There are many ways to prune a rose, he explains, depending on what you want from the rosebush. At L.A.’s Exposition Park, the bushes are pruned 8 to 10 inches high: “The English approach,” says Martin. “The English punish the rose for living and growing.” Rose Hills gardeners prune 12 to 18 inches high. “They have a big Mother’s Day event, and they prune with that in mind.” The harder the pruning, the fewer and bigger the flowers. The Huntington’s approach, which is to prune one-third to one-half of growth, is considered quite light; the plants flower earlier and yield more blooms of somewhat smaller size. One year, Martin says, a rosebush at Exposition Park had six big, lovely flowers. The same kind of rose at Rose Hills had 12 blooms. The same bush at the Huntington had 150 blooms, with several as big and lovely as on more heavily pruned bushes.

“At the Huntington,” says Martin, “we treat our roses not as exhibition flowers but as garden shrubs.”

He shrugs. “Basically, a harder or lighter prune is your decision.”

Martin’s modest approach to roses is reassuring, practical and environmentally friendly. “We don’t spray, we don’t use any insecticide or fungicide, we only spot spray when necessary, and give basic care. You hear that roses are difficult and temperamental, but that’s baloney. Roses are the easiest plant; they grow in all 50 states, under all conditions, from desert to high mountains, in gardens with virtually no care. I’ve seen roses that were 100 to 150 years old in cemeteries, where I guarantee they don’t get any care.”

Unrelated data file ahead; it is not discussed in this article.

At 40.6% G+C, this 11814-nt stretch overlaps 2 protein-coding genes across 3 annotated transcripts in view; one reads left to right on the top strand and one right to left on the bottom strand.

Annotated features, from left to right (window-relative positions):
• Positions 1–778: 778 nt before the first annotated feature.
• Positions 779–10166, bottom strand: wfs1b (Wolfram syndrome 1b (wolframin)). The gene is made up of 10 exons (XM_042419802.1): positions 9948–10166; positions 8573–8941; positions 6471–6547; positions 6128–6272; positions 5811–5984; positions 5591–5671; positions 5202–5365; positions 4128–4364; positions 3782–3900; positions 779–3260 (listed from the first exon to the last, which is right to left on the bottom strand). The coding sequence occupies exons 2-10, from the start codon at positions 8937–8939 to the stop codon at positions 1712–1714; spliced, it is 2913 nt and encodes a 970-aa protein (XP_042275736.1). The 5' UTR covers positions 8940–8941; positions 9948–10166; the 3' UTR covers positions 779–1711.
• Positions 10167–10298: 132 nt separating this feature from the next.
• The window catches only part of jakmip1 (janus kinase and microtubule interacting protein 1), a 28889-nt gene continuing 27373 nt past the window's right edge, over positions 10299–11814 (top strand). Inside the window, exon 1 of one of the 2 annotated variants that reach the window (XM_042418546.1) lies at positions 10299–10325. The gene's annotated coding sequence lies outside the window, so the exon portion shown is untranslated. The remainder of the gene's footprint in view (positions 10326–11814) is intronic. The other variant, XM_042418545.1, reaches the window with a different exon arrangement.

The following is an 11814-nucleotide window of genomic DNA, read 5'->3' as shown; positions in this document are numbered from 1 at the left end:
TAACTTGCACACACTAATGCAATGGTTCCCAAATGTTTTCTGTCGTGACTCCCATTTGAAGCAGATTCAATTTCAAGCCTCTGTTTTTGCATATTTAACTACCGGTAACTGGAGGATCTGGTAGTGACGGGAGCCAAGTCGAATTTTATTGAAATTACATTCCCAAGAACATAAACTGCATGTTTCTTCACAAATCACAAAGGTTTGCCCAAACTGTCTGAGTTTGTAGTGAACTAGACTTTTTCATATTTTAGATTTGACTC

Martin peels off his polar fleece to reveal a bright-purple Huntington-issue polo shirt, then lops off a cane of First Kiss. He shows us how to find a bud eye, a swelling of new growth, which faces outward from the center of the bush, and how to cut above it. “You want to cut a quarter-inch to as-close-as-possible down behind the bud eye.”

Basic pruning consists of taking out old and dead canes and canes that cross over each other, plus removing all the leaves. It is not always clear which canes to remove, says Martin, because each rose has its own personality.


“Okay, let’s prune.” Martin crouches before Sheila’s Perfume, a smallish hybrid tea. Rapidly, he snips off twiggy growth, then explains how short (or long) one needs to go. He points to a cluster of stems. “Here you have the candelabra effect. These tops won’t bloom.” Off with them.

“We’re simplifying,” he explains and starts clearing out the rose’s middle area, taking out grayish older canes at the base — especially when a healthy new green cane is growing nearby.